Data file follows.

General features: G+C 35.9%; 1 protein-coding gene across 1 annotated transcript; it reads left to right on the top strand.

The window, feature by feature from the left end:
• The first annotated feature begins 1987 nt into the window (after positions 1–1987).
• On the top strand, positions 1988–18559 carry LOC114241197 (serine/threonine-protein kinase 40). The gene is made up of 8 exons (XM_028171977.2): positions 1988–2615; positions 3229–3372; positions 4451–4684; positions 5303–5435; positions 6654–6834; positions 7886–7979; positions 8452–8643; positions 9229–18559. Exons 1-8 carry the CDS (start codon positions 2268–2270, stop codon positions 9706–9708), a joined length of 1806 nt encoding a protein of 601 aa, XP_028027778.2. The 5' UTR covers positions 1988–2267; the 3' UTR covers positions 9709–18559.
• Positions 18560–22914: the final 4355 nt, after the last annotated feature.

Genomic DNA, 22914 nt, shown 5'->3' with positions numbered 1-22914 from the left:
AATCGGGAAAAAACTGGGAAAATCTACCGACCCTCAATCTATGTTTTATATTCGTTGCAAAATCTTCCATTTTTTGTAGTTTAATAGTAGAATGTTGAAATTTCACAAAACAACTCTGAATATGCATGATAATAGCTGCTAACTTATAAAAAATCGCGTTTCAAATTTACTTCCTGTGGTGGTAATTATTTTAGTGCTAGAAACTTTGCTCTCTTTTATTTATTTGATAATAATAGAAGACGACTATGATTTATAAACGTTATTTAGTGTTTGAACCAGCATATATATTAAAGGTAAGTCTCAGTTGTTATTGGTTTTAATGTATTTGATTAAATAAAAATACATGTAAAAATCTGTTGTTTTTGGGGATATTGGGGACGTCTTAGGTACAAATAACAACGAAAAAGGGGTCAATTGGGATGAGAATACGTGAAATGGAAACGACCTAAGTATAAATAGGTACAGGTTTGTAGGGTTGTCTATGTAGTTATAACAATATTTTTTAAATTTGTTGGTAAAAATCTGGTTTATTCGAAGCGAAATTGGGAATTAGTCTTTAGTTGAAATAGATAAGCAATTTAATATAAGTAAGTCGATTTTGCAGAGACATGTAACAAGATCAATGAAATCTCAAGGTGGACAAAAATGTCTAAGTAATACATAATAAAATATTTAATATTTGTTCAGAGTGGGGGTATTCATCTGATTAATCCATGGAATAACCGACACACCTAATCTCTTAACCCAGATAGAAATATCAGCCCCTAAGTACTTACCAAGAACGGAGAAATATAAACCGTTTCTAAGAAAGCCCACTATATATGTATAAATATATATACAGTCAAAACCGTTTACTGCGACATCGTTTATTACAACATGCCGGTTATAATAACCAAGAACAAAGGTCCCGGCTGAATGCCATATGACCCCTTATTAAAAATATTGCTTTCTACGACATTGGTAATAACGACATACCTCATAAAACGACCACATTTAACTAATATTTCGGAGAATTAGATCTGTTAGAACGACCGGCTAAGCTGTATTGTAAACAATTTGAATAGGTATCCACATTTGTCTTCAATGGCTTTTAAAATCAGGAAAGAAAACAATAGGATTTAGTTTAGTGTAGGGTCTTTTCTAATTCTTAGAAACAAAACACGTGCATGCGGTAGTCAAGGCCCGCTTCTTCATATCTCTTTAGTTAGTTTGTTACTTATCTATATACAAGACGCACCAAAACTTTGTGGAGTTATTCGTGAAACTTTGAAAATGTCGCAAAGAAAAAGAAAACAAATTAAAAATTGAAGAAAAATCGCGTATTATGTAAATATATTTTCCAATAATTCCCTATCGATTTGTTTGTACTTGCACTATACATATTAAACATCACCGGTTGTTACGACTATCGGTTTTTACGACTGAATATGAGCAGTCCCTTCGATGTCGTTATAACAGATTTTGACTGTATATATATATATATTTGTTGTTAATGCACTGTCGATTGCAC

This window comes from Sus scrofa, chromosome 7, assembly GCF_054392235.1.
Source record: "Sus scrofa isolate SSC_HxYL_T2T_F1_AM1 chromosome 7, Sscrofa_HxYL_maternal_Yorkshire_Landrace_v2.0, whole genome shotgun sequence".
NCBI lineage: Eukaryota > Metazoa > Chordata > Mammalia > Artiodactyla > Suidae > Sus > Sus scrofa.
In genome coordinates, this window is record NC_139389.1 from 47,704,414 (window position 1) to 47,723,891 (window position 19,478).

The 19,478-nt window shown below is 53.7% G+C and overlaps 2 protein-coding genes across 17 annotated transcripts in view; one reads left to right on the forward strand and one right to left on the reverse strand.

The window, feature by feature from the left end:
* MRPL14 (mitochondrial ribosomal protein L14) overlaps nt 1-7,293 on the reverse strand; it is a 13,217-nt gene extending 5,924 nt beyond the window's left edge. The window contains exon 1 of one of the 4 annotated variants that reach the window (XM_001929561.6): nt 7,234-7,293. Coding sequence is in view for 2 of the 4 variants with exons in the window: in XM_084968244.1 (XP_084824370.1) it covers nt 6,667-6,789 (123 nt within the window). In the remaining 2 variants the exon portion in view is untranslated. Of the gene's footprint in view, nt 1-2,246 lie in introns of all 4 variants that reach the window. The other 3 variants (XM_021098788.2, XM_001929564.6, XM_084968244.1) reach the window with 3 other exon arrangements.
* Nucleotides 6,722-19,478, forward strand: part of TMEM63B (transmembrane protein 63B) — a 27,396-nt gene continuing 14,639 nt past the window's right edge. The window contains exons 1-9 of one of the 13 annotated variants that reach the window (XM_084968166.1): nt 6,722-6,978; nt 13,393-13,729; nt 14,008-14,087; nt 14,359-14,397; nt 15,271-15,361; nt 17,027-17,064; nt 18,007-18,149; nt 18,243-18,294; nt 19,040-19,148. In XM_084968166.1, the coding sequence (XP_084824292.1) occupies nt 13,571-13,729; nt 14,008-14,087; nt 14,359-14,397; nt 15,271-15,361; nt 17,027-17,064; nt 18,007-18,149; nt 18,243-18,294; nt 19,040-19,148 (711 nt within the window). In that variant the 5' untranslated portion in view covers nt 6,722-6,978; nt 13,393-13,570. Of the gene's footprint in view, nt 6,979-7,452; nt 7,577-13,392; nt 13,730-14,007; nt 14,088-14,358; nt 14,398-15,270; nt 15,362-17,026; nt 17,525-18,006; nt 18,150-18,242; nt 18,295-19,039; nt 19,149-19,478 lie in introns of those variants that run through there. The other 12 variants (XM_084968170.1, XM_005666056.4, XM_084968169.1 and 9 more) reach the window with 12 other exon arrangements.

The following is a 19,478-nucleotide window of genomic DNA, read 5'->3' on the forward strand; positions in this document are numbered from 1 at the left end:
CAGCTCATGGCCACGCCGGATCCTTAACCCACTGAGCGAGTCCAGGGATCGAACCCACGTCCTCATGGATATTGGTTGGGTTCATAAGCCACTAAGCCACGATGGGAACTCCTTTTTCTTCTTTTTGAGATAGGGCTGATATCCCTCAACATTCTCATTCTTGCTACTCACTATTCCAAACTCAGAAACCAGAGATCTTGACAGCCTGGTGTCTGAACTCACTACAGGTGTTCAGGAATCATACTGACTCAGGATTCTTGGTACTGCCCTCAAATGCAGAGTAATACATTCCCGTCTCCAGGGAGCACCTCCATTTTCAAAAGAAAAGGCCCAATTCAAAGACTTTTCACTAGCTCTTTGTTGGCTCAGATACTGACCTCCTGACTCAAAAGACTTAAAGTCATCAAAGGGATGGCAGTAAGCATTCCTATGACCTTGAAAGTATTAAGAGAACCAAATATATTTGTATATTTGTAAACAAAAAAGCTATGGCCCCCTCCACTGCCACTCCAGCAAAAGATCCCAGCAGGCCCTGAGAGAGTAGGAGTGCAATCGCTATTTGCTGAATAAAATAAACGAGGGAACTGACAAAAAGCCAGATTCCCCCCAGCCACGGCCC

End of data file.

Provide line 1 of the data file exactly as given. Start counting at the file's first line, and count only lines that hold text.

General features: G+C 35.9%; 1 protein-coding gene across 1 annotated transcript; it reads left to right on the top strand.